eCommerce has been on the rise for the better part of 30 years, but the social distancing and stay-at-home orders implemented worldwide over the past 17 months turbocharged the industry.
There now are more than 2.1 billion digital buyers — more than one-quarter of the world’s population — and upwards of 24 million different eCommerce sites serve them, providing a plethora of options and allowing consumers to be pickier than ever before.
One of the biggest factors driving consumers’ shopping choices is customer experience, which often beats out price as the basis for going ahead with any given purchase. Almost 90% of buyers would pay more for a product if it came with a great customer experience, while poor customer experiences have been reported to lose businesses up to $75 billion a year.
Providing a great customer experience is easier said than done, however, and figuring out what customers desire and where the friction points exist can be a herculean endeavor. The following Deep Dive explores the frictions that damage customer loyalty and how businesses can leverage behavioral analytics to find customer drop-off points and patch them up quickly.
Why Customers Abandon Sales
Cart abandonment is a critical issue for eCommerce merchants of all sizes, with large numbers of consumers going through the entire online shopping process only to ditch it at the finish line. One survey found that 86% of customers had abandoned a cart at some point while shopping online, while other research showed that customers abandon carts without making a purchase an average of 81% of the time. The vertical with the highest rate of cart abandonment is the travel industry, with almost 85% of purchases going uncompleted. Mobile channels also see high cart abandonment rates, as just 8.5% of these transactions are completed, compared to 13% of purchases made on desktop computers and tablets. Fridays, Saturdays and Sundays have the highest rates of cart abandonment, hitting almost 90%.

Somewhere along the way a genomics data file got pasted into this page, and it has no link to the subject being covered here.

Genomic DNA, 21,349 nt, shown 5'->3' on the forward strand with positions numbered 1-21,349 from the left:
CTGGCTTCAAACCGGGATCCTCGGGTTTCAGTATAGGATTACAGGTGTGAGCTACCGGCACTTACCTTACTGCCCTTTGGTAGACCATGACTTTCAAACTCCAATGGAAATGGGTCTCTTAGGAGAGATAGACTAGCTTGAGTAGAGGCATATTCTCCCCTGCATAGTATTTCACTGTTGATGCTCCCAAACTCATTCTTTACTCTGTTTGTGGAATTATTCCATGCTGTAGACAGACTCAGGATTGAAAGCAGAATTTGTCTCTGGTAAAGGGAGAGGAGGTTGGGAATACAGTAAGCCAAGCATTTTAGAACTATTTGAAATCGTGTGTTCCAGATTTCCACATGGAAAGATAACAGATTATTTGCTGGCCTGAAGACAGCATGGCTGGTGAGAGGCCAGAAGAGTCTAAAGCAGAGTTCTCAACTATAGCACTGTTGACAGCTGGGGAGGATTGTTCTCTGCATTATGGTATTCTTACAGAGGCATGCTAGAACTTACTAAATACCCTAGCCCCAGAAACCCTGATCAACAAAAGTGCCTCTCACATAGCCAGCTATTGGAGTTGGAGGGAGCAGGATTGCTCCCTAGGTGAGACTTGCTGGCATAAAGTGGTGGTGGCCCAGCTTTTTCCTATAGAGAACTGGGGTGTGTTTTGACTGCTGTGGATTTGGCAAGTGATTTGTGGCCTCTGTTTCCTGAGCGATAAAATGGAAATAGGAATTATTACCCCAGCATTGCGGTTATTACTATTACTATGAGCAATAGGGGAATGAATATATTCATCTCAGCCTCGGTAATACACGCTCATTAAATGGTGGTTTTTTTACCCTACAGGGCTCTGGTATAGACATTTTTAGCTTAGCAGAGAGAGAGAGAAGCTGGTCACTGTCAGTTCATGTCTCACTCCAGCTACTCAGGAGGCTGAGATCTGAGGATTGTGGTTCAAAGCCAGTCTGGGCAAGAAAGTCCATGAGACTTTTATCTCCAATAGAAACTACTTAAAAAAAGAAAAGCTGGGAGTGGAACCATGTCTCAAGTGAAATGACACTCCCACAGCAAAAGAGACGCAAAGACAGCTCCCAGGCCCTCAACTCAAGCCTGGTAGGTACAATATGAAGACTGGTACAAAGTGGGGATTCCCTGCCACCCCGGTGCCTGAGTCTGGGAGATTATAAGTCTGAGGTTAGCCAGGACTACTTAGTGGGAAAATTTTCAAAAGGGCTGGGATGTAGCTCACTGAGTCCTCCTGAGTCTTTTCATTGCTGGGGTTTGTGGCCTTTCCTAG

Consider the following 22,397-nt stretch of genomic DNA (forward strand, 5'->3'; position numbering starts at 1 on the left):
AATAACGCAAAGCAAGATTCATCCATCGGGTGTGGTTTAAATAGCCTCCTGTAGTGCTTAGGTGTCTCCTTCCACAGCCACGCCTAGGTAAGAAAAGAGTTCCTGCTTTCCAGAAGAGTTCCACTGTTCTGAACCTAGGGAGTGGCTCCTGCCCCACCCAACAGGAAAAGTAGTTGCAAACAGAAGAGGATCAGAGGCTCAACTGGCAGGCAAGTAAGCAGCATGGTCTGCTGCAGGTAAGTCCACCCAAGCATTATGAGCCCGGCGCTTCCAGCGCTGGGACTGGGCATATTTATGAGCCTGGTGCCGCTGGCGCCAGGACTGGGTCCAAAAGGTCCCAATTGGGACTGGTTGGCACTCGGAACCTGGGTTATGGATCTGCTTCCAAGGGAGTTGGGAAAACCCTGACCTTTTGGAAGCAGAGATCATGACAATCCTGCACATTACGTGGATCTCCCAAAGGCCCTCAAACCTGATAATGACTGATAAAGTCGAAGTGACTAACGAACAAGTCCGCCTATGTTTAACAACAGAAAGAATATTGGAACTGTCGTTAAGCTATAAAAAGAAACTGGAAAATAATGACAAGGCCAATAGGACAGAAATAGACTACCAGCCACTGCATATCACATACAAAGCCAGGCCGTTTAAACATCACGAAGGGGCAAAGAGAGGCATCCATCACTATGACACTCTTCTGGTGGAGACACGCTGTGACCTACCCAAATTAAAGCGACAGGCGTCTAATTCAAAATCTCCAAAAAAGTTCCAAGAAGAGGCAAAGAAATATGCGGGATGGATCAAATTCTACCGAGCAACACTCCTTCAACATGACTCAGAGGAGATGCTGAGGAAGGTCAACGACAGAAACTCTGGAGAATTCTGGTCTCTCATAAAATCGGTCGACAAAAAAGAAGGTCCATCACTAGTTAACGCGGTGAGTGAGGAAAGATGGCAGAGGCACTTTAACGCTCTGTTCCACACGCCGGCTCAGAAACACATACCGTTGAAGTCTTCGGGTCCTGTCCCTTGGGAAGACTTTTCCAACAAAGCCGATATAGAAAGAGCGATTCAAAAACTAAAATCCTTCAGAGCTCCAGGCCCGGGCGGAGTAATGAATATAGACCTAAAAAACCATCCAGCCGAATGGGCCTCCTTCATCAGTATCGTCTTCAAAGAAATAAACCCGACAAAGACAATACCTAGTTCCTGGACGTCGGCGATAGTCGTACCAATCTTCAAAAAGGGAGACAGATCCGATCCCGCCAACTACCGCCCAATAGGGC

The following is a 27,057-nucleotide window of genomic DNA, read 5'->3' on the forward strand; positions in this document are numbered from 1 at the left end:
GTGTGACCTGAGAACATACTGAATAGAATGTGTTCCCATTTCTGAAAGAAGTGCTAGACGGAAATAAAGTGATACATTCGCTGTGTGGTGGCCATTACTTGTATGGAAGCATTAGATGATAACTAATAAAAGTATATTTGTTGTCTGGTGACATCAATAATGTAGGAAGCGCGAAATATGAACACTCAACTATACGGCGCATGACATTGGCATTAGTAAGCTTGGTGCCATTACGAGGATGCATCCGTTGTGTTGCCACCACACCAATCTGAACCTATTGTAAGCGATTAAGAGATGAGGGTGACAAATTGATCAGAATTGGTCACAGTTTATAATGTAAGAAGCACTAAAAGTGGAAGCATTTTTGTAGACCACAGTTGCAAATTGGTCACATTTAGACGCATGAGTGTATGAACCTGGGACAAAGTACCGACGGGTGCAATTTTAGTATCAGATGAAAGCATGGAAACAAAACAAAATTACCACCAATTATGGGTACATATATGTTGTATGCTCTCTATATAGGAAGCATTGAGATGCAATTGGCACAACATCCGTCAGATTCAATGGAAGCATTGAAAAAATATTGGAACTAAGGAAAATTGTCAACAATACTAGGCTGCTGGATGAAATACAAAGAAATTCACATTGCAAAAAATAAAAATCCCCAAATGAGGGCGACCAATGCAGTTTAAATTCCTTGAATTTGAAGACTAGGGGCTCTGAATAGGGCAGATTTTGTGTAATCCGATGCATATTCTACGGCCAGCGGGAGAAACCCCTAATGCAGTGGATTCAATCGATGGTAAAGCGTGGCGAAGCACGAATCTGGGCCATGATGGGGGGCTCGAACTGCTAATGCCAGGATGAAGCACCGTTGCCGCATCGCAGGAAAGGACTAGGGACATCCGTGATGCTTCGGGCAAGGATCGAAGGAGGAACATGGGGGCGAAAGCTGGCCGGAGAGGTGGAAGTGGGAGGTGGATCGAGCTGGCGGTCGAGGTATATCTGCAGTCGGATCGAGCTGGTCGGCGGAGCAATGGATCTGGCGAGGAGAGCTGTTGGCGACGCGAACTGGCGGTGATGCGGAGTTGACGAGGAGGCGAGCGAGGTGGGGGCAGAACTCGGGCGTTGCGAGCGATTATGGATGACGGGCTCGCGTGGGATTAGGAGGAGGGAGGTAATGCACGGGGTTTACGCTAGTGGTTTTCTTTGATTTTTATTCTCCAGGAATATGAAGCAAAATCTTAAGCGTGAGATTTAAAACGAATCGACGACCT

These astounding cart abandonment rates largely boil down to a single issue: dissatisfaction with the shopping experience. An American Express survey found that 78% of shoppers have relinquished a purchase due to negative user experience, and 91% of them will never patronize the business again. On the flip side, 55% of consumers said faster, more convenient shopping experiences would make them more likely to complete purchases, with this number jumping to 71% among millennials. Industry experts overwhelmingly agree with these customers, as 98% of user experience (UX) professionals said customer experience is critical to a business’s overall health.
Several factors are known to drive cart abandonment and harm customer loyalty, but a broad recommendation to “improve user experiences” is not helpful to online businesses. Companies need to understand the specific obstacles their customers face and the steps necessary to smooth them. Behavioral analytics is one tool that has been shown to pinpoint and treat online shopping frictions conclusively and effectively.
How Behavioral Analytics Can Provide Smooth Customer Experiences
Customers have a wide range of thresholds as to how much friction is too much. Some abandon their carts after being asked to enter their passwords again, and others give up when required to enter credit card information, for example. Behavioral analytics offers the ability to identify customers’ exact breaking points. Businesses without this sort of technology can see only that customers are abandoning their carts at some point in the process, making it difficult to figure out where improvements are needed.
A behavioral analytics system can provide visibility into the specific place in the process at which each customer decided to click away, allowing UX staff to adjust the customer experience quickly and precisely. These adjustments can be as simple as adding a credit card autofill option or removing the need to reenter passwords if users are already logged in.
Another area in which behavioral analytics excels is preventing false positives, which are a major source of customer frustration and abandonment. Some studies have found that businesses mistakenly decline purchases up to 43% of the time due to falsely identifying a legitimate customer as a fraudster, with many of these customers consequently abandoning not just the cart but the offending merchant altogether. Behavioral analytics technology can reduce false positives, bringing the fraud rate to just 0.02% and resulting in annual revenue gains of up to $1 million per year in increased conversions.
Fraud may be top-of-mind for many businesses in terms of potential revenue losses, but abandonment by current customers also can be a major drain. Businesses looking to improve their customer experiences and retention rates could see impressive results by deploying behavioral analytics.